Do you find yourself fighting the urge to grab another cup of coffee in the morning? It might be time to give in — not just to satisfy your coffee craving, but also because it could help your health in long run.
New research from Harvard University’s School of Public Health, published in the academic journal Circulation on Nov. 16, suggests that consuming a moderate amount of coffee could lower the risk for death caused by type 2 diabetes, heart disease, neurological disease, and even suicide.
The research involved data collections from three different studies that involved approximately 93,000 women and 45,000 men in the U.S., Tech Times reported.
Researchers first looked at the possibility of a direct relationship between coffee consumption and death rates by comparing data from individuals who drank less than one cup of coffee a day against those who drank at least three cups a day. As CNN described it, the findings were “murky” and only suggested that individuals who drink coffee have a 5-9% lower risk of dying compared to those who consume none at all.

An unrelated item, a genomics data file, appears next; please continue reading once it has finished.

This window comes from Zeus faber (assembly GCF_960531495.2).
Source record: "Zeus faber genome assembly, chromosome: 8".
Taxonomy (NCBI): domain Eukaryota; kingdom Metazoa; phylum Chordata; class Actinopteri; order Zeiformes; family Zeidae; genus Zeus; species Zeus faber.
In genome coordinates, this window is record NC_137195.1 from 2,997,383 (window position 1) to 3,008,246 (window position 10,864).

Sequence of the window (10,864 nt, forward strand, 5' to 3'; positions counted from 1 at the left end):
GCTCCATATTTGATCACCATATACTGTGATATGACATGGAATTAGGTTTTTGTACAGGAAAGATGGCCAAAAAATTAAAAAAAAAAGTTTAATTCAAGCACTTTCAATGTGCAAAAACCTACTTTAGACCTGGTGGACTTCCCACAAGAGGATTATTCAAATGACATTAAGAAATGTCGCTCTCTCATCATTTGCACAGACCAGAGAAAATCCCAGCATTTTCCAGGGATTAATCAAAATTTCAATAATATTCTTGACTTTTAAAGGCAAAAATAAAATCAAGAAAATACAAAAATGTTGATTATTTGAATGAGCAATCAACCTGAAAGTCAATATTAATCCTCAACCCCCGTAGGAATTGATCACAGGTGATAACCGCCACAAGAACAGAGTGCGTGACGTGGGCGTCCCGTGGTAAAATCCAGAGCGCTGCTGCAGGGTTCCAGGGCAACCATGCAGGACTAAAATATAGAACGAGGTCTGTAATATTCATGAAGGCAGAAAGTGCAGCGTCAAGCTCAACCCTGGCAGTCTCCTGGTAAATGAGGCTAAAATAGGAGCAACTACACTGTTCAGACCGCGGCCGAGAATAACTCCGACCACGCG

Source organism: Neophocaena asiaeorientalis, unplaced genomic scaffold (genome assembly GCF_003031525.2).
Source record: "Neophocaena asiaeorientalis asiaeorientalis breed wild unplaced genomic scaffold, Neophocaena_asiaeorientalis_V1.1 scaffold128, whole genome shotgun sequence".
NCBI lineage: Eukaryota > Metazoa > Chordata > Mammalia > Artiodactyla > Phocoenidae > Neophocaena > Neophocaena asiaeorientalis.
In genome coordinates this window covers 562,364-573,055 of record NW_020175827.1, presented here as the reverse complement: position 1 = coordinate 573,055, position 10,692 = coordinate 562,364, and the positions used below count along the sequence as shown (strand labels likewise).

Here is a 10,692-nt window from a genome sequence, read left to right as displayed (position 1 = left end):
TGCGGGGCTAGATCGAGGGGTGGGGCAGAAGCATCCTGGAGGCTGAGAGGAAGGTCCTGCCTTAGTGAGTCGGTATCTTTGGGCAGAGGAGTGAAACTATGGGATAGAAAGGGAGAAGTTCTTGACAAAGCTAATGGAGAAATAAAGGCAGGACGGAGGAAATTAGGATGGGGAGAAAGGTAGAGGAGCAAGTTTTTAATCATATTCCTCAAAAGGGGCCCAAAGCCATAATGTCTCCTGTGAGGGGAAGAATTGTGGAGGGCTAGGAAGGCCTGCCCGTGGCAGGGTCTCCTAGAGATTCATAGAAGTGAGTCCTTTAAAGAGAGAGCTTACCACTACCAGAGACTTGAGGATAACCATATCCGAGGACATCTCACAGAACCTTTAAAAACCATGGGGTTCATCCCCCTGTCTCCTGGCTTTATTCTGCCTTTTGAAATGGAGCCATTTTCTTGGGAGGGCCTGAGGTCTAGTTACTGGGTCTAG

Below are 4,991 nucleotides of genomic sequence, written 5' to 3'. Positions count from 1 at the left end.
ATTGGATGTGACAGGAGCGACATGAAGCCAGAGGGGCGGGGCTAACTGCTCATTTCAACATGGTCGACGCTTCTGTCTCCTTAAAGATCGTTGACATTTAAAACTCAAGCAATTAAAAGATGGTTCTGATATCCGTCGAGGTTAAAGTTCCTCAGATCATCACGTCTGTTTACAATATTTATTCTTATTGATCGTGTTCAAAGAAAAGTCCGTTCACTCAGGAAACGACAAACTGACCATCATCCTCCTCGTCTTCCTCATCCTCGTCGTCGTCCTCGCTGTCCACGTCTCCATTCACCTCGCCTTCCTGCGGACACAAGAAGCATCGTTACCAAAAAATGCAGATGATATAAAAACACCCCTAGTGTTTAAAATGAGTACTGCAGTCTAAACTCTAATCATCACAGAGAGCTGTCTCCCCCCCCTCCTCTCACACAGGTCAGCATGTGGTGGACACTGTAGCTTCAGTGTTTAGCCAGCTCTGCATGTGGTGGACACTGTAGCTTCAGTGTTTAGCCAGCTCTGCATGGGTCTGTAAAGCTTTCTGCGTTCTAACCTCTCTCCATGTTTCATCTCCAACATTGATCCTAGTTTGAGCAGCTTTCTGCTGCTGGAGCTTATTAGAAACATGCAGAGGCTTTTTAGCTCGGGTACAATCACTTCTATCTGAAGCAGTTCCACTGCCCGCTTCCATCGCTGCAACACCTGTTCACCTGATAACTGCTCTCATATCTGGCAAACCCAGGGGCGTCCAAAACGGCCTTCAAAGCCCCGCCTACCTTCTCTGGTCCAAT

However, when the research team removed data that came from smokers and only looked the data provided by people who stated they never smoked, there was a clear difference: those who drank less than one cup of coffee per day had a 6-8% lower risk of dying than non-coffee drinkers, while those who drank at least three cups per day had a 12-15% lower risk.
Ming Ding, a doctoral student at Harvard involved in the study, stated that it seems possible that the benefits of coffee would be cancelled out by cigarettes, and this was what skewed the correlation in the first analysis.
Ding also stated that, according to the data, coffee drinkers tend to consume less soda and/or have healthier diets overall, as compared to those who do not drink coffee. Furthermore, because the data showed that caffeine doesn’t play a role in the benefits of coffee consumption, certain chemicals including lignans and chlorogenic acid likely play a big role in reducing inflammation and regulating blood sugar.
As for the mental health aspect of coffee consumption, the data suggests that people who drink at least one cup a day have 20-36% lower rates of suicide than non-coffee drinkers; researchers are still not sure, however, if this correlation is caused by the chemicals in coffee or by the tendency to lead different lifestyles.
Adding an extra cup of joe each day isn’t the best idea for every individual, regardless of whether they even like the taste of coffee or not; because coffee acts as a stimulant and a diuretic, it can increase the risk of anxiety and dehydration. The estimated eight million Americans who suffer from hyperhidrosis (excessive sweating) would probably find that coffee worsens their symptoms, as would those who suffer from anxiety and panic disorders.
It’s clear that more research is needed before any concrete conclusions can be made on the possible benefits of coffee, but in the meantime, maybe grabbing that second (or third) cup isn’t such a bad idea!